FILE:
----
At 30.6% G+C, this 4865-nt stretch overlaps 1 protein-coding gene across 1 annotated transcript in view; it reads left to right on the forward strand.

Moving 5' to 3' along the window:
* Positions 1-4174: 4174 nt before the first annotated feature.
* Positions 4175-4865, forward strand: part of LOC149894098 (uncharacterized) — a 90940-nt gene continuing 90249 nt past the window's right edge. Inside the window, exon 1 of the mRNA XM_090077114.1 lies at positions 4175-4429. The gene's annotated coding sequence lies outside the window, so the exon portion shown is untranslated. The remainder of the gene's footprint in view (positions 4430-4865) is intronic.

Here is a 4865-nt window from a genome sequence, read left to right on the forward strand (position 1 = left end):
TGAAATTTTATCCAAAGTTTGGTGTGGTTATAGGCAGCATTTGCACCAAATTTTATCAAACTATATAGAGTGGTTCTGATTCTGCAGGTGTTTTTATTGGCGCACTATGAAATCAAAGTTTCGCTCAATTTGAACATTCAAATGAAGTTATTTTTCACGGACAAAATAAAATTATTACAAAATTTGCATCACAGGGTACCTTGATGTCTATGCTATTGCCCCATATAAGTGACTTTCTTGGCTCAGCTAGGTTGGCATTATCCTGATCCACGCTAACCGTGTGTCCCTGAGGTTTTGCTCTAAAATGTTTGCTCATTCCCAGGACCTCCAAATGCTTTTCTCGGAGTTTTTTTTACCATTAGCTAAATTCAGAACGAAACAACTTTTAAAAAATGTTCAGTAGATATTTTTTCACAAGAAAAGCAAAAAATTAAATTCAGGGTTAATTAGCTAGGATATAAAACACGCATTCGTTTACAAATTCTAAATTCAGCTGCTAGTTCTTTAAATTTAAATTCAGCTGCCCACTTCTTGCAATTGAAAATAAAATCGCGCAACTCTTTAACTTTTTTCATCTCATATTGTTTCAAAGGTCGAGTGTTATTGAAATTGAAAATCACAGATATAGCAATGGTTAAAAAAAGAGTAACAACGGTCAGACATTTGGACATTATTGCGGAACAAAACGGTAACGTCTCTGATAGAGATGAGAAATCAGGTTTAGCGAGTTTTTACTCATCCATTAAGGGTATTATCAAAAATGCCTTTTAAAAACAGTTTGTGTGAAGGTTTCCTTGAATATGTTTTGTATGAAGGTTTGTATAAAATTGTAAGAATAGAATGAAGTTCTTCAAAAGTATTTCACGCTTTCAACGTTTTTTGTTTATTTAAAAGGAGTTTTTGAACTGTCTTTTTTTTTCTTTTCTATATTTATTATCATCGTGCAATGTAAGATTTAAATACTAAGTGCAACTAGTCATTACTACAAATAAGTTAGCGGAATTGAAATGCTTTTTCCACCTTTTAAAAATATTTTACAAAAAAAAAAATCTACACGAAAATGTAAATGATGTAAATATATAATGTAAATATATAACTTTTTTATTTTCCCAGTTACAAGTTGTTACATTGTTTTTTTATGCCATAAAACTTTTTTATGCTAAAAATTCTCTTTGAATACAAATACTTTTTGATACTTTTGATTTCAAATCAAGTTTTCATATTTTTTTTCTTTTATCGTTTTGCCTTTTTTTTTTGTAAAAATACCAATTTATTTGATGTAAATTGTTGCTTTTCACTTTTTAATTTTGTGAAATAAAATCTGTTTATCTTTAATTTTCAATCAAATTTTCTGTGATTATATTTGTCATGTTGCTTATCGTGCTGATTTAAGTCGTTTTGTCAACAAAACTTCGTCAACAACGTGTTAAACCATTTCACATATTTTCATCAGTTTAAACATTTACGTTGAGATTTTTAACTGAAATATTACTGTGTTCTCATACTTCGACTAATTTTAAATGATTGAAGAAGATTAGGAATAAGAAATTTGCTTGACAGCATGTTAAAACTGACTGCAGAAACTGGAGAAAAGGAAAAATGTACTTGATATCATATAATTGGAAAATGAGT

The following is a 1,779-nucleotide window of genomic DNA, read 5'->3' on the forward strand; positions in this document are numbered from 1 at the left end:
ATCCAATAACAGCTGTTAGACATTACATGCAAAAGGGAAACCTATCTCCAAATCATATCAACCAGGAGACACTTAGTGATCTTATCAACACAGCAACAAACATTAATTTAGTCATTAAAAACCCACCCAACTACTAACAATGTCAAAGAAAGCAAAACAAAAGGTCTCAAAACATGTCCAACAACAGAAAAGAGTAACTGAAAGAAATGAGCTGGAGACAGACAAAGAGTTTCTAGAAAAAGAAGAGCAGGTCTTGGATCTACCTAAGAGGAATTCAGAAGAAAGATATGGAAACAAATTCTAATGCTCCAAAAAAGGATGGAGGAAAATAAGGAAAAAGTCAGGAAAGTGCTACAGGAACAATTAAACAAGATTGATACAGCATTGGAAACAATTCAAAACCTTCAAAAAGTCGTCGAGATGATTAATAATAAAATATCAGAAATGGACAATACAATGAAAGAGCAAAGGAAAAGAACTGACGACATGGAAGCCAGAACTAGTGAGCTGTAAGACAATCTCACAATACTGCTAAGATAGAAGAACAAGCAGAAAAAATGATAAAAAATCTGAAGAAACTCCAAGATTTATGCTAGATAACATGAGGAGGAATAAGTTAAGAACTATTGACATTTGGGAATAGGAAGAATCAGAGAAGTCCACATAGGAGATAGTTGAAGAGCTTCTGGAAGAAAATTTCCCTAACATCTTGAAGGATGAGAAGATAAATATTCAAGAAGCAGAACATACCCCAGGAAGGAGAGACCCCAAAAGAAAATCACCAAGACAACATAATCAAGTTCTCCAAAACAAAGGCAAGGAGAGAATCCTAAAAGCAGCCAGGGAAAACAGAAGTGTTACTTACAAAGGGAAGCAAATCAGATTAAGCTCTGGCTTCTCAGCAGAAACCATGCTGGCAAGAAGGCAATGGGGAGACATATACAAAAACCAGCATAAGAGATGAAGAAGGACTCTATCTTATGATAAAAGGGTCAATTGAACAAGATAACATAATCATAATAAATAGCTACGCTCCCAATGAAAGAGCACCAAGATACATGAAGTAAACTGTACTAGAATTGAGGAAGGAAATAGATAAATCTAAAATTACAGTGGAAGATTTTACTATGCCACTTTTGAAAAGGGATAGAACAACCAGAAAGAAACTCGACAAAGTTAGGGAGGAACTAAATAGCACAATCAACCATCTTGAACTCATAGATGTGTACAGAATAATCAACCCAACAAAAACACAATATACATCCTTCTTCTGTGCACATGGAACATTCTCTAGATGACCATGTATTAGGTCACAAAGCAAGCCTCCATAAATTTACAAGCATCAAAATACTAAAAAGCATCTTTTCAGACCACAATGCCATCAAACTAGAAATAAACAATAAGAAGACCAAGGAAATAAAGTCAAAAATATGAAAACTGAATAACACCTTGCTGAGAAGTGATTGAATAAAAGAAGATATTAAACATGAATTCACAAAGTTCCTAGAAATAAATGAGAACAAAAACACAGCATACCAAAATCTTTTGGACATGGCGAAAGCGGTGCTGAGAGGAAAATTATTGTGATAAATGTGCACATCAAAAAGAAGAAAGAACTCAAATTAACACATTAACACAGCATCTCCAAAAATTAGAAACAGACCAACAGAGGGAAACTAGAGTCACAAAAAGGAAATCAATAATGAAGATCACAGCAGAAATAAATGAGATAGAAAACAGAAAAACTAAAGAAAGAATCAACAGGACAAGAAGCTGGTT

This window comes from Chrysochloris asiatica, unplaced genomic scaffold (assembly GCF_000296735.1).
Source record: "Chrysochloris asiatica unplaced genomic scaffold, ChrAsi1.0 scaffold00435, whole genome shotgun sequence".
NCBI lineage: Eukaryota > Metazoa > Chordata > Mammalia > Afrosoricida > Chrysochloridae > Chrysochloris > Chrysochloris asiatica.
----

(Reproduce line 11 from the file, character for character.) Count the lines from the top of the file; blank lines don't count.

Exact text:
NCBI lineage: Eukaryota > Metazoa > Chordata > Mammalia > Afrosoricida > Chrysochloridae > Chrysochloris > Chrysochloris asiatica.